International students always want to know when the best time is to reveal that they require H1B visa sponsorship. The most important thing to remember is that you should always be up front when someone asks you directly what your work status is. If you don’t have full time U.S. work authorization, don’t tell a recruiter that you do simply because you have OPT. It’s misleading and I speak more about this issue in my OPT to H-1B blog entry. Being clear about your work status when asked about it is critical to establishing trust. So if someone asks, tell them you require visa sponsorship for full-time employment.
If someone doesn’t ask, my opinion is that you’re not under any obligation to share that information until you’re being seriously considered for a job. What does ‘seriously considered’ mean? That’s up to you to decide, but certainly before you go in for a second round interview.
International students are always afraid to say that they require sponsorship because it tends to end the conversation before they have a chance to pitch their value. My advice is, someone will only ask you about work authorization when you’re speaking to them about jobs. If you’re approaching a hiring manager for an informational interview (which is my recommended job search technique for international students), there’s no reason for anyone to ask you about your work status because you’re there to gather information from the manager, not a job! As I describe in detail in my book, asking for a job in an informational interview is a job search cardinal sin, and it will cut short many networking conversations before you have a chance to present your value.
When to tell a company you need visa sponsorship
So the short answer to “When do I tell the company that I need visa sponsorship” is:
1. When they ask you
2. When you believe you’re being seriously considered for a specific job
The preferred situation is to reveal to the hiring manager that you require sponsorship, and not HR. The reason why is because you have an opportunity to explain to the hiring manager what’s involved in sponsoring a visa (he/she probably won’t know), and winning an ally, before HR gets involved. And as I say in almost all of my presentations, hiring managers should hear from you how easy it is to sponsor an H1B before they hear from HR how hard it is!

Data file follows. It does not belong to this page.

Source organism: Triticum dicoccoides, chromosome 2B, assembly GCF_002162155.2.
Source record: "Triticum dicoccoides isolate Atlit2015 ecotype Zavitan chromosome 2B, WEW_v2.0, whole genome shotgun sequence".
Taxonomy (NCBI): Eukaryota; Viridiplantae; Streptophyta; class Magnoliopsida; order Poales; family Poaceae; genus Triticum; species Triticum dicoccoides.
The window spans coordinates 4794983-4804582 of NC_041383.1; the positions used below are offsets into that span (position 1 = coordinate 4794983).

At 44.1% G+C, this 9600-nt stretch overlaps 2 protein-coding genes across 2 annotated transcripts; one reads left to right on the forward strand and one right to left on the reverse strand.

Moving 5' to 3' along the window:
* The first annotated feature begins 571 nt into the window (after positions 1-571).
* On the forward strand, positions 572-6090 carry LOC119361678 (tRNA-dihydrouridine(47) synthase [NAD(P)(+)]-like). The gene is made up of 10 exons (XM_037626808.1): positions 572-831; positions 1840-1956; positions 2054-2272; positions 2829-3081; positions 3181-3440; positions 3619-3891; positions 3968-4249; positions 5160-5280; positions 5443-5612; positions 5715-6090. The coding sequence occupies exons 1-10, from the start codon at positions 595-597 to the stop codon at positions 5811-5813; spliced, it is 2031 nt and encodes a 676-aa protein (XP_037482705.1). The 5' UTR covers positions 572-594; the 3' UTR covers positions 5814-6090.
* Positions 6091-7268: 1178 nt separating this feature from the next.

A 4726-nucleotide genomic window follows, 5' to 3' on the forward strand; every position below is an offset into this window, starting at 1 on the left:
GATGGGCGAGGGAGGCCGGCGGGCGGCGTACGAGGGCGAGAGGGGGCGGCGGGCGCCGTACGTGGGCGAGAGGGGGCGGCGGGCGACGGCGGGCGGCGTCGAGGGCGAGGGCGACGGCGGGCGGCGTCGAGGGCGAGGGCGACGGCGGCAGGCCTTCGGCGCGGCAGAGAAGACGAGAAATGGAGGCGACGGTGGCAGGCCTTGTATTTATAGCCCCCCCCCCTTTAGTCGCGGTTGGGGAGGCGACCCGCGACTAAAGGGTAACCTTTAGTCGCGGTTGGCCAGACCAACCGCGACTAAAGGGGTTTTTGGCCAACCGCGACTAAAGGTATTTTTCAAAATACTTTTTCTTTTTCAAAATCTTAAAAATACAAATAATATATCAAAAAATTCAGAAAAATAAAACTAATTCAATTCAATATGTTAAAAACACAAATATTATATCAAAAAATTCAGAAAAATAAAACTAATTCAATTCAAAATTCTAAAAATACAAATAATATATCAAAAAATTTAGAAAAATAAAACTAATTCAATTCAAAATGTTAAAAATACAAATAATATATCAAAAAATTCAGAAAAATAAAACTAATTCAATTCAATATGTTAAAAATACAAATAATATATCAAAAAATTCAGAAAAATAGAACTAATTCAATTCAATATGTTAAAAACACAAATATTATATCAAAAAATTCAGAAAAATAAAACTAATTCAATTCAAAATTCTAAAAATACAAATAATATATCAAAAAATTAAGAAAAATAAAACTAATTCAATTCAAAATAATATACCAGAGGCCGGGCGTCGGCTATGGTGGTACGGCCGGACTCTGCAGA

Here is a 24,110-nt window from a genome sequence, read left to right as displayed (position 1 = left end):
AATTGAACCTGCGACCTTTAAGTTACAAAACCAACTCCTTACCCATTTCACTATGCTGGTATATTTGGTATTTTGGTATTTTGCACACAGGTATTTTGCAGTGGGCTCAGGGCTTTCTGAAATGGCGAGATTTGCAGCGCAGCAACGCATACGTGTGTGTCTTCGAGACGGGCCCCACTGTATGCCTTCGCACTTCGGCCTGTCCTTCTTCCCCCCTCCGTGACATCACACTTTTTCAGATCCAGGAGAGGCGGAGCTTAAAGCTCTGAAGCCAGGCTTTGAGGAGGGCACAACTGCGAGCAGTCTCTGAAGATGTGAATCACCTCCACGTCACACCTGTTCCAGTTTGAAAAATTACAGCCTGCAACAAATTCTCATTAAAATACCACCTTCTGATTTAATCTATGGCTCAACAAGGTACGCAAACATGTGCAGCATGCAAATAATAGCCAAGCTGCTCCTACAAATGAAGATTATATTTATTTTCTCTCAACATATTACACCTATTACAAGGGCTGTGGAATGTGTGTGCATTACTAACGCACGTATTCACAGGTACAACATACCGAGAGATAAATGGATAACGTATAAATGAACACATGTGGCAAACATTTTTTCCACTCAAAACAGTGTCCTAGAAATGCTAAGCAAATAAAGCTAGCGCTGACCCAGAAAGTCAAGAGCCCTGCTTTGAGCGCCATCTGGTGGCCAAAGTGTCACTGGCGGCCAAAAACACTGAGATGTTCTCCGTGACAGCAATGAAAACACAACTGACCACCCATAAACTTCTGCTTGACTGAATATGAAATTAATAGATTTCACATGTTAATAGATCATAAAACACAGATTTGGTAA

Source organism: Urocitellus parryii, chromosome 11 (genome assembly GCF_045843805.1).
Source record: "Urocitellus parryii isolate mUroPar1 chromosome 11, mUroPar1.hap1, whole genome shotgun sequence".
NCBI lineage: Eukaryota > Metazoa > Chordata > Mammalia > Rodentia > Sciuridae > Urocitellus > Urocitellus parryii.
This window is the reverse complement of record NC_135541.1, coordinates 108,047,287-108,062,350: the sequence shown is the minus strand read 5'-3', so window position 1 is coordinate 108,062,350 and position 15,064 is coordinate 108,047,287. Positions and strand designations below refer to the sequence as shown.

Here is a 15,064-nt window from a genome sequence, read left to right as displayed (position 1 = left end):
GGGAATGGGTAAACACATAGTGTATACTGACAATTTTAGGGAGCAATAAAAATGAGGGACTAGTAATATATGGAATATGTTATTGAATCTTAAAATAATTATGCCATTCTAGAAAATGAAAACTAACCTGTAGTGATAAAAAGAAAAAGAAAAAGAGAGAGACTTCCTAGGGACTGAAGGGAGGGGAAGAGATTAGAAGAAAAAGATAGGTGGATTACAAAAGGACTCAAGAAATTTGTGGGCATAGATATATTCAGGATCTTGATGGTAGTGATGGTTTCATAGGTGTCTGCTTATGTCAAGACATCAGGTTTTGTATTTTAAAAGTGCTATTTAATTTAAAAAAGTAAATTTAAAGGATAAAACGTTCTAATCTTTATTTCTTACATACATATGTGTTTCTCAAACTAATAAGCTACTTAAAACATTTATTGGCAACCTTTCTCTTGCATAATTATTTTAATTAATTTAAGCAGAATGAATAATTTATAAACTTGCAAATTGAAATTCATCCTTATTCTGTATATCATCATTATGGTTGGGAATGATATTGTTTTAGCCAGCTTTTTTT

I'd be careful with that approach. If you just want an internship, then this approach is reasonable. But if you are discussing a permanent role, most employers will expect to know the full story of what it will take to keep you here.
Why is this approach reasonable for internships and not full time jobs? Internships usually convert to full-time.
Letting the employer know you have 3 years to work without sponsorship is perfectly fine. If they state the reason they don't hire international students is because they don't want their efforts in investing time, training and money to go to waste, no harm (diplomatically) pointing out that there's no guarantee a domestic worker would stick around for 3 years either.
I agree. My position on this is that you don't need to be sneaky with your work authorization situation. Let them know the full story. Unfortunately, many don't tell them employer about the 3 year limit - which is deceptive.
As an OPT myself, this is a rather sensitive topic for a number of employers.
Currently, in my current role, I told the HR that H1-B is not a necessity, as I got STEM up my sleeves. However, I am about to let my manager know that I would like for the process to begin. Wish me luck lol